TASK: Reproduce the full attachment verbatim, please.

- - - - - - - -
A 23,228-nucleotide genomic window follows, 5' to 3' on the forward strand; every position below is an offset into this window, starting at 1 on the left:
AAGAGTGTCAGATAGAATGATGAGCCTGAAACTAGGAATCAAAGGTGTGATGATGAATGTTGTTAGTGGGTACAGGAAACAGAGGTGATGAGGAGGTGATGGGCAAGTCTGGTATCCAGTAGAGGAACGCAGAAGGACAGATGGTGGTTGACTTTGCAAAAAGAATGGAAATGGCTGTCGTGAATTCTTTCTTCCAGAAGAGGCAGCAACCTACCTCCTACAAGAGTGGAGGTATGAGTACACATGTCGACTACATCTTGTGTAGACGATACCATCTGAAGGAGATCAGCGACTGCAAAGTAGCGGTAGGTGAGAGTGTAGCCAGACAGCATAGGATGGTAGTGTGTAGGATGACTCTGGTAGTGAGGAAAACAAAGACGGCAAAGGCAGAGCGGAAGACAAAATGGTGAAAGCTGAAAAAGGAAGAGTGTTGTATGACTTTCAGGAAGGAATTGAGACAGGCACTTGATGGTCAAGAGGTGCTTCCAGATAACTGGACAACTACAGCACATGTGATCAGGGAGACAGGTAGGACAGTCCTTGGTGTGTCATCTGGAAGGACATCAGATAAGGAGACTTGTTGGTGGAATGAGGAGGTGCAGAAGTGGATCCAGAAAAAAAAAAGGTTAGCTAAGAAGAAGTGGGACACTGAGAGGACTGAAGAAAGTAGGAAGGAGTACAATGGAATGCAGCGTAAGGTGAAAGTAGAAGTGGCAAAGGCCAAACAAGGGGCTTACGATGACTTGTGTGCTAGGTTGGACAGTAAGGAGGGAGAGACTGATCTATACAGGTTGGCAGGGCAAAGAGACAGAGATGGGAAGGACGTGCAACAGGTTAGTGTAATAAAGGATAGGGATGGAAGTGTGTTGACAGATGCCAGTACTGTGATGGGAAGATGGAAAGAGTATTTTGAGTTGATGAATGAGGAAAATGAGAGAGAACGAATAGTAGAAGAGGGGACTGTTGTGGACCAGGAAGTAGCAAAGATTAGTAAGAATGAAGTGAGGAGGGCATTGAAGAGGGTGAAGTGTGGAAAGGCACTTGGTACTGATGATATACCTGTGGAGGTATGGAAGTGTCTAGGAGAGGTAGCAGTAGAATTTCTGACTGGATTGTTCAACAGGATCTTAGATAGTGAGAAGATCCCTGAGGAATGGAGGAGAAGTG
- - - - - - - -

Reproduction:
A 23,228-nucleotide genomic window follows, 5' to 3' on the forward strand; every position below is an offset into this window, starting at 1 on the left:
AAGAGTGTCAGATAGAATGATGAGCCTGAAACTAGGAATCAAAGGTGTGATGATGAATGTTGTTAGTGGGTACAGGAAACAGAGGTGATGAGGAGGTGATGGGCAAGTCTGGTATCCAGTAGAGGAACGCAGAAGGACAGATGGTGGTTGACTTTGCAAAAAGAATGGAAATGGCTGTCGTGAATTCTTTCTTCCAGAAGAGGCAGCAACCTACCTCCTACAAGAGTGGAGGTATGAGTACACATGTCGACTACATCTTGTGTAGACGATACCATCTGAAGGAGATCAGCGACTGCAAAGTAGCGGTAGGTGAGAGTGTAGCCAGACAGCATAGGATGGTAGTGTGTAGGATGACTCTGGTAGTGAGGAAAACAAAGACGGCAAAGGCAGAGCGGAAGACAAAATGGTGAAAGCTGAAAAAGGAAGAGTGTTGTATGACTTTCAGGAAGGAATTGAGACAGGCACTTGATGGTCAAGAGGTGCTTCCAGATAACTGGACAACTACAGCACATGTGATCAGGGAGACAGGTAGGACAGTCCTTGGTGTGTCATCTGGAAGGACATCAGATAAGGAGACTTGTTGGTGGAATGAGGAGGTGCAGAAGTGGATCCAGAAAAAAAAAAGGTTAGCTAAGAAGAAGTGGGACACTGAGAGGACTGAAGAAAGTAGGAAGGAGTACAATGGAATGCAGCGTAAGGTGAAAGTAGAAGTGGCAAAGGCCAAACAAGGGGCTTACGATGACTTGTGTGCTAGGTTGGACAGTAAGGAGGGAGAGACTGATCTATACAGGTTGGCAGGGCAAAGAGACAGAGATGGGAAGGACGTGCAACAGGTTAGTGTAATAAAGGATAGGGATGGAAGTGTGTTGACAGATGCCAGTACTGTGATGGGAAGATGGAAAGAGTATTTTGAGTTGATGAATGAGGAAAATGAGAGAGAACGAATAGTAGAAGAGGGGACTGTTGTGGACCAGGAAGTAGCAAAGATTAGTAAGAATGAAGTGAGGAGGGCATTGAAGAGGGTGAAGTGTGGAAAGGCACTTGGTACTGATGATATACCTGTGGAGGTATGGAAGTGTCTAGGAGAGGTAGCAGTAGAATTTCTGACTGGATTGTTCAACAGGATCTTAGATAGTGAGAAGATCCCTGAGGAATGGAGGAGAAGTG